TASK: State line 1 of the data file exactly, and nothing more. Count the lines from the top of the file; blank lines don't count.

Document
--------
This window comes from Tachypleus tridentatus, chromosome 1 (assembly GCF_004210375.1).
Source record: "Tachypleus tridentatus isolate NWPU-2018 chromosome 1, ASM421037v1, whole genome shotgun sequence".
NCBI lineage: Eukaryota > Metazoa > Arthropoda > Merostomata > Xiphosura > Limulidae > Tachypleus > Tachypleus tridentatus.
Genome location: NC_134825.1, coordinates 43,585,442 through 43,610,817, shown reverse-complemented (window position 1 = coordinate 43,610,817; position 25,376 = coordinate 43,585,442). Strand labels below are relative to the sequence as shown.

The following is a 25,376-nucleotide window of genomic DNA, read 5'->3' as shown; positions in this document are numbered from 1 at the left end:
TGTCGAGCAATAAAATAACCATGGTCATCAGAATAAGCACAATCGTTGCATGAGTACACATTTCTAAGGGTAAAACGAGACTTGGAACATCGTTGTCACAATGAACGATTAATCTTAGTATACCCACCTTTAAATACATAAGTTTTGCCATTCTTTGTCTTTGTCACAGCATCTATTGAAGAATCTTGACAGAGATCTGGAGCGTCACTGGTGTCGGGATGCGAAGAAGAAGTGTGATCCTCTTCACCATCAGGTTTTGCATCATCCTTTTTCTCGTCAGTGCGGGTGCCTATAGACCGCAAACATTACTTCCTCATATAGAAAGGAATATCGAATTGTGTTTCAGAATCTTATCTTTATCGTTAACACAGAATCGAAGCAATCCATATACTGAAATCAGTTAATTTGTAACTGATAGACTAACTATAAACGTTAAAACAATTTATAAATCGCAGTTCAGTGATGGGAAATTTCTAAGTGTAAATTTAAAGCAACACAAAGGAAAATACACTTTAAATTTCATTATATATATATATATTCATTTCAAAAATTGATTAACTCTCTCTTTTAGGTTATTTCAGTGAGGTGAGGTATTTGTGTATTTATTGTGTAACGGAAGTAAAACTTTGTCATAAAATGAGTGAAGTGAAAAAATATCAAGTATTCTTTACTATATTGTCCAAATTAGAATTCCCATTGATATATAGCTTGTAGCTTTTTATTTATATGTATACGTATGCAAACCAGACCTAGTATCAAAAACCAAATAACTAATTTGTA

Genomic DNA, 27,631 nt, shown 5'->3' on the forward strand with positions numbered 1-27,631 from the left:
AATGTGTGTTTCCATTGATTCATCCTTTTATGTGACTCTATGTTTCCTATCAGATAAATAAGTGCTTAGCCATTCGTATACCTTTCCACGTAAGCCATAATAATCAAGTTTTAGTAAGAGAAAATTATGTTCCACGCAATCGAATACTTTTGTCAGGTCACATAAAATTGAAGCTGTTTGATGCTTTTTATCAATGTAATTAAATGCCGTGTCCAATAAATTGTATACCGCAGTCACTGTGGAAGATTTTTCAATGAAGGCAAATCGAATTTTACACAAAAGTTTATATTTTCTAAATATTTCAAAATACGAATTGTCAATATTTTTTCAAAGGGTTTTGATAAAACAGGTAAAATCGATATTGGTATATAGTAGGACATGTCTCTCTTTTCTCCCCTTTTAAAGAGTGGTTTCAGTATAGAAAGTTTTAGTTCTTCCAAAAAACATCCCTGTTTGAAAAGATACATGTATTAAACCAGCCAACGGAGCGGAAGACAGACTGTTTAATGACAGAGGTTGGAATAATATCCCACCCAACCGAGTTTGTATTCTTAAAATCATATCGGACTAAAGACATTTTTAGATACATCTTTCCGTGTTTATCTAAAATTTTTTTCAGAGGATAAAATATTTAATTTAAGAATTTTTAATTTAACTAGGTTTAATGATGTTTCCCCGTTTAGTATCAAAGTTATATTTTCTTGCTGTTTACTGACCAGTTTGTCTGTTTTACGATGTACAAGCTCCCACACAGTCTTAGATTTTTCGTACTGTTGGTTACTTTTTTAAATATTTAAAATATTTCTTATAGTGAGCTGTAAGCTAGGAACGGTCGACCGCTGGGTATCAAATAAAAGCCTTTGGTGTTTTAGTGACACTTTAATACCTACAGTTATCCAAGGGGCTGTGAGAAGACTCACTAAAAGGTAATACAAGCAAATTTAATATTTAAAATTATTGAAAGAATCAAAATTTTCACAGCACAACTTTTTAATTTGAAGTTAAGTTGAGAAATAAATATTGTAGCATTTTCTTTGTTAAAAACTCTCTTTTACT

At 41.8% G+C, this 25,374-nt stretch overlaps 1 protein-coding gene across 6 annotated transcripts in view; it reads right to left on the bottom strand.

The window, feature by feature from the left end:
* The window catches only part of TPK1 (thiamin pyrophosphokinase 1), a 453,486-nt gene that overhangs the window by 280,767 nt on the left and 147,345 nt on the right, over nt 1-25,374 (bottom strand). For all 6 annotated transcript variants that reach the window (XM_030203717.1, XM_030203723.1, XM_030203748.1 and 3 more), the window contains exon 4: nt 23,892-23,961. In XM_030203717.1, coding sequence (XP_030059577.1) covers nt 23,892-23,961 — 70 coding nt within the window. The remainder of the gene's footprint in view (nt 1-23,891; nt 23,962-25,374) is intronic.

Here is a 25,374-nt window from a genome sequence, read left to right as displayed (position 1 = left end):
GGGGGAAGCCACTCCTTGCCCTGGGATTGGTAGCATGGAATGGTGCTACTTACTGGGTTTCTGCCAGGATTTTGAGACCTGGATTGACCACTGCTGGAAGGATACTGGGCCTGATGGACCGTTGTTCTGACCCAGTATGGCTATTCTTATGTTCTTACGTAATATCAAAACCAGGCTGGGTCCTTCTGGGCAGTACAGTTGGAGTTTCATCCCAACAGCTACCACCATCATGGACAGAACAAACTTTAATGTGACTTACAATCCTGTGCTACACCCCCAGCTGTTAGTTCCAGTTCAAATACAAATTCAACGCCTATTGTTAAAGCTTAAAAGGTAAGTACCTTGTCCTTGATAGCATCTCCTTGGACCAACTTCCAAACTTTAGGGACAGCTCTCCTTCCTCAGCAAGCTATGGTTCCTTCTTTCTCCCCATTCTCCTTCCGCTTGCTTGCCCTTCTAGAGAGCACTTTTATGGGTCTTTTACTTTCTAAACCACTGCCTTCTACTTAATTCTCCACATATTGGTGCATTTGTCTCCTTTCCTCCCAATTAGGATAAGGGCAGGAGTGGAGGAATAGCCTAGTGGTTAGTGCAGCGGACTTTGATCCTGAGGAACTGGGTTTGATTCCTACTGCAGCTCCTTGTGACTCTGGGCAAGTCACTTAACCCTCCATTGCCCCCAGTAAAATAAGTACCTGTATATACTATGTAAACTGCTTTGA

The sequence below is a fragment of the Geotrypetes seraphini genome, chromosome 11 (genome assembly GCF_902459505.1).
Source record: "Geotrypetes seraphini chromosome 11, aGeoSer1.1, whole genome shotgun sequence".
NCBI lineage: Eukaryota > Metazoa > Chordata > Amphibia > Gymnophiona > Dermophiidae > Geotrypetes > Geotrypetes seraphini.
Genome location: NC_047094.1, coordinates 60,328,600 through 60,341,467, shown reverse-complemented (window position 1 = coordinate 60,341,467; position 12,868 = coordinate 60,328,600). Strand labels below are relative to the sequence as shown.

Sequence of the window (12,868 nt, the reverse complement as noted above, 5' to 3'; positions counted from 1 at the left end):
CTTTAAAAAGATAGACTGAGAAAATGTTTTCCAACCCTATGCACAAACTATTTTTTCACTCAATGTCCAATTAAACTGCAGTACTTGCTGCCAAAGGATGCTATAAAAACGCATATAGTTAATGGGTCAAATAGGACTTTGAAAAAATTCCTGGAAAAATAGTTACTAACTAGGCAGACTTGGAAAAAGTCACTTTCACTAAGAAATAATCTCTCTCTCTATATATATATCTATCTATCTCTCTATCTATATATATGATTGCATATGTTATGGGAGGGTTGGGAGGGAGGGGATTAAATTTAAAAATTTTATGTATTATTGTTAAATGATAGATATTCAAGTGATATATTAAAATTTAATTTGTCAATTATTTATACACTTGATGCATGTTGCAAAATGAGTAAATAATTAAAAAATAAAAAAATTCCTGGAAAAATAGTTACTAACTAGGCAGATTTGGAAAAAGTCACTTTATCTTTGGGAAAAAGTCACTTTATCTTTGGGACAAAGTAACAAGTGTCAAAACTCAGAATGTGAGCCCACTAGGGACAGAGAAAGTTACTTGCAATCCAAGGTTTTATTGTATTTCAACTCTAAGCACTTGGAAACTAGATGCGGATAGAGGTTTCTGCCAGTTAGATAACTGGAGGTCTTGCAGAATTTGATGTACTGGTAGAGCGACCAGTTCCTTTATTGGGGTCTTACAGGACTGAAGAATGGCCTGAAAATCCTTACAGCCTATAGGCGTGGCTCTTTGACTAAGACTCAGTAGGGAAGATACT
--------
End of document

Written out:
This window comes from Tachypleus tridentatus, chromosome 1 (assembly GCF_004210375.1).